Many control units share information provided by multiple sensors built into the vehicle’s infrastructure, to give important data feedback that affects vehicle emissions, performance, comfort, active and passive safety and much more. When a vehicle’s battery is replaced, some sensor and actuator resets may be required, and a fault in a system can prevent others from being reset. febi recounts how one Golf was affected by a bad wheel bearing.
Common driver comfort items, such as radio, clock and one-touch window settings, are mostly universal. However, many other items that affect the braking, steering and navigation systems are usually vehicle specific and rely on all systems being fully functional. If any part of the system is faulty, a reset adjustment may not be possible. This was the case with a Volkswagen Golf V, which recently had a battery replacement. The assisted steering, electronic power control (EPC) and electronic stability program (ESP) warning lamps, were all illuminated.
The vehicle’s stability control program is an integrated part of the brake control unit. It processes and acts on data shared by many other control units during the operation of steering, braking and acceleration to control the vehicle.
An attempt had been made to reset the steering wheel angle sensor with a diagnostic tool, but that failed, leaving the warning lamps illuminated and the stability safety system non-functioning.
A global fault code check of all systems, revealed a steering wheel angle sensor fault in the electromechanical steering control unit. However, on checking the data within the brake and steering control units, the steering wheel angle sensor appeared to be working correctly, but it was unable to reset to a known base position. The conclusion was that there must be another fault in the system that was causing the fault. After a short road test, it was revealed that the left rear wheel speed was different than that of the other wheels.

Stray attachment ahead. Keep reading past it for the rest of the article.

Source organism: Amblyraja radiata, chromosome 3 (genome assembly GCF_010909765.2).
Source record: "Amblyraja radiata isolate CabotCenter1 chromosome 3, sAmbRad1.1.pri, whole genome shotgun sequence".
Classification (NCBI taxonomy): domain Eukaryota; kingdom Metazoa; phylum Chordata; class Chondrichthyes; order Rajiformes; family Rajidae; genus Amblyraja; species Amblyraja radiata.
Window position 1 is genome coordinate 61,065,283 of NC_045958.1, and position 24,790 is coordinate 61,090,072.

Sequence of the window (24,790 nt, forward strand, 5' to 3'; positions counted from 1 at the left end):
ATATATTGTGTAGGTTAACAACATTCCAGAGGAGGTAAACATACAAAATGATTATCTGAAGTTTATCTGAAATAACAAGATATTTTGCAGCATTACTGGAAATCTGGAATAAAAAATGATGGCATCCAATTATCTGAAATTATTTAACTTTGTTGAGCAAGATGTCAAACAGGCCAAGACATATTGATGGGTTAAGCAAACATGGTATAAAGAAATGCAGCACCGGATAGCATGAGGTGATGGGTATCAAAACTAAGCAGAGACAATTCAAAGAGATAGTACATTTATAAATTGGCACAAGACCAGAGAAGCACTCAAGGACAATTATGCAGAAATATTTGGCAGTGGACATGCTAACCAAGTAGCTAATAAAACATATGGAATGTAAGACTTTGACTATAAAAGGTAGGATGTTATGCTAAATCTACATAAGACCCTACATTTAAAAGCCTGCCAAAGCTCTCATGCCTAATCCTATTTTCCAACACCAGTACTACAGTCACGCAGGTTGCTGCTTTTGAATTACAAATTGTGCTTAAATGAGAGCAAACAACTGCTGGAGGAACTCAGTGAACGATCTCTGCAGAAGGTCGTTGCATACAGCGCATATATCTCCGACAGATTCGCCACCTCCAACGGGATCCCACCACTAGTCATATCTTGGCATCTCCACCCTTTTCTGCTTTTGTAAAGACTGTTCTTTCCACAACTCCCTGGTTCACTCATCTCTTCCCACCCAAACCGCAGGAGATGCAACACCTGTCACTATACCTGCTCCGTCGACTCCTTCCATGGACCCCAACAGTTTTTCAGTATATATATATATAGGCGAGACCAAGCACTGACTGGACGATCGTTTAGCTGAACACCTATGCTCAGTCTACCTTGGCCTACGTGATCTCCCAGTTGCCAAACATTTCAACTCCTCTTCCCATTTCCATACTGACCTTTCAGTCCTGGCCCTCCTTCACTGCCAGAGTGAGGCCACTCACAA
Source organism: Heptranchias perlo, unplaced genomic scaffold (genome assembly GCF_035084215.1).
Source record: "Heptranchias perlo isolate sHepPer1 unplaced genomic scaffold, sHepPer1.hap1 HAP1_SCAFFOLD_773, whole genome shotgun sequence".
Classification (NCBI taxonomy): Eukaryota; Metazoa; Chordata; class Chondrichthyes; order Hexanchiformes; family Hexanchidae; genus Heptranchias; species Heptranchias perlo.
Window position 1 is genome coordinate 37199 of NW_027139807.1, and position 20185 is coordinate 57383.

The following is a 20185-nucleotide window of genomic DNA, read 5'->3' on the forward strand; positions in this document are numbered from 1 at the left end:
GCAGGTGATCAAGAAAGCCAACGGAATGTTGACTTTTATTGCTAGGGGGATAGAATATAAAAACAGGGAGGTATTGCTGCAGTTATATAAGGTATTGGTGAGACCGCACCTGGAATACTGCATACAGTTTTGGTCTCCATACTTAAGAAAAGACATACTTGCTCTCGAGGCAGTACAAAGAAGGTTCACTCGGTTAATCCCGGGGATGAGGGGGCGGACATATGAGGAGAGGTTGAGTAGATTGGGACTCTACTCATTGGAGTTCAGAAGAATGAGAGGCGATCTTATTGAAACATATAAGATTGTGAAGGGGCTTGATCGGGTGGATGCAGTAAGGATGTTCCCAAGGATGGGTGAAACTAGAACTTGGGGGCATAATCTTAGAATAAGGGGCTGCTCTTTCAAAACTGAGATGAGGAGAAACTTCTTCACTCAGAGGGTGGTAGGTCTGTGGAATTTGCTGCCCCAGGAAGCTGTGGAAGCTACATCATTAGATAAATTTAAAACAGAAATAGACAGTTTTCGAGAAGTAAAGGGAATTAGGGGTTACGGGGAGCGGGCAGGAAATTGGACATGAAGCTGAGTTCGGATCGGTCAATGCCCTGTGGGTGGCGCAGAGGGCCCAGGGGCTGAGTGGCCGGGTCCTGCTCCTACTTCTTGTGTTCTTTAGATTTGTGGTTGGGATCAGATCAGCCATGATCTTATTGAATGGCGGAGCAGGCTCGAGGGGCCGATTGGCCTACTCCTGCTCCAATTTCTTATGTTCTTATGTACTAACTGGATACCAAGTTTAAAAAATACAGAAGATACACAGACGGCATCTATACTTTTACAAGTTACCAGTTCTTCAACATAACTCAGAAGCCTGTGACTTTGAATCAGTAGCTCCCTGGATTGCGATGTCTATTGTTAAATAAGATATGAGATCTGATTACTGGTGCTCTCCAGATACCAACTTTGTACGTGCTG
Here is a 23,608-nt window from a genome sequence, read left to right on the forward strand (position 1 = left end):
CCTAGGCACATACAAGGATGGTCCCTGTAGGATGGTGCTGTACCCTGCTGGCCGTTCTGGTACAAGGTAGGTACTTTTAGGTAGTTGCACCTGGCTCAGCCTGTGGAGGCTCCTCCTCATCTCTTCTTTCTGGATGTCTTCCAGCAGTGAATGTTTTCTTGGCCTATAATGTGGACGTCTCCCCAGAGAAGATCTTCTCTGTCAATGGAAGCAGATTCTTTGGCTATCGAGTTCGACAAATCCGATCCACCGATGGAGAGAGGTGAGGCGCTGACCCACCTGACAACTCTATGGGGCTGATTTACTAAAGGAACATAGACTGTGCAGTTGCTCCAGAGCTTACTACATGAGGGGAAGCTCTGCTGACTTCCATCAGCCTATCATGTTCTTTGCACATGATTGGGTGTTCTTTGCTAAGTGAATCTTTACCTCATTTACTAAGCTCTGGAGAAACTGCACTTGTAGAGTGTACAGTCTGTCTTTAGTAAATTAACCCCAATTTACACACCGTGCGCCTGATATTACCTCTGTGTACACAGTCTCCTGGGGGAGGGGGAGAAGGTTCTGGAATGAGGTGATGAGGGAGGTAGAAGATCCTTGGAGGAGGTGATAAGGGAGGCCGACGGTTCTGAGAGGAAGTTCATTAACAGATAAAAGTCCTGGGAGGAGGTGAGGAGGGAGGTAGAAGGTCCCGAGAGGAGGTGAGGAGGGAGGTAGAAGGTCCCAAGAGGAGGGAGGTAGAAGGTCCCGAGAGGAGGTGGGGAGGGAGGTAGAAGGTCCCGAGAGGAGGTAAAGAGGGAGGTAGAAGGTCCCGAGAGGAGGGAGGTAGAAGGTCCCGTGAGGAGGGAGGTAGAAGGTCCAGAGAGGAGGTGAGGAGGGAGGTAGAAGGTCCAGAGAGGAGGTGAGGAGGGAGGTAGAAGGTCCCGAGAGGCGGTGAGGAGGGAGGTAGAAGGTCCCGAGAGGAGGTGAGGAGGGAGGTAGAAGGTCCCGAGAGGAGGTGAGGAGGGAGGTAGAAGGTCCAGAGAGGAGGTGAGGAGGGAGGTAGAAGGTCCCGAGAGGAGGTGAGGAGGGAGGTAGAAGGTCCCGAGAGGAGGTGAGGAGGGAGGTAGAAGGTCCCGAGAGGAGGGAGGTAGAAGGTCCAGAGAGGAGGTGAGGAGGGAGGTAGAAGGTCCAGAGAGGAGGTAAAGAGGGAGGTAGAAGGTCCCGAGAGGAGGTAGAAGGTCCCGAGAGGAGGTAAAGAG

An oscilloscope was connected to the left rear wheel speed sensor, to check the integrity of the signal. On checking the signal, there was an inconsistency in the square wave signal. (Fig.1)
The wheel speed sensor is mounted in the hub at right angles to the magnetised impulse reluctor ring, which is mounted on the wheel bearing assembly. The active wheel speed sensor makes use of the magnetic resistive effect; a magnet in the sensor produces a magnetic field with the lines of magnetic flux running at right angles to the sensor layer. Deflection of the lines by the impulse wheel, causes changes in resistance in the thin ferromagnetic layer of the sensor element. (Fig.2) The sensor converts the changes in resistance into voltages. The square wave voltage detected by the brake control unit is a measurement of individual wheel speed, which is used to derive the acceleration and deceleration of wheel speed and is definitive for brake control.
A visual inspection of the sensor was required in order to see if there were any mechanical issues causing the inconsistency in the signal. This involved removing the wheel, brake disc, pads and caliper. The wheel hub with the integrated reluctor ring was removed.
With the wheel bearing assembly removed from the stub axle, it became obvious what had been causing the issue. Corrosion between the ferrous metal of the wheel hub and the magnetic reluctor ring had caused distortion to the reluctor, causing cracking of the magnetic ring and a narrowing of the air gap between the reluctor and the wheel speed sensor. This was the primary fault with the vehicle. (Fig.3)
febi wheel bearing kit (23320) was required as the replacement part. The wheel speed sensor (23810) was also replaced, because it had sustained some light damage from the distorted reluctor ring. The new bearing assembly and the wheel speed sensor were fitted to the car, along with the brakes and wheel.
Once this was completed, the steering wheel angle sensor reset could be carried out. This consisted of road testing the vehicle with an assistant to operate the diagnostic tool. This involved driving straight at no less than 20 km/h, turning the steering wheel at least 15° to the left and then to the right and then stopping the vehicle. Then, the steering was turned completely to the left and was held for at least 3 seconds, then back to the centre. This was followed by the turning of steering all the way to the right and then being held for 3 seconds and back to the centre again. Once this procedure was carried out, the sensor was reset and all systems were fully functioning again.
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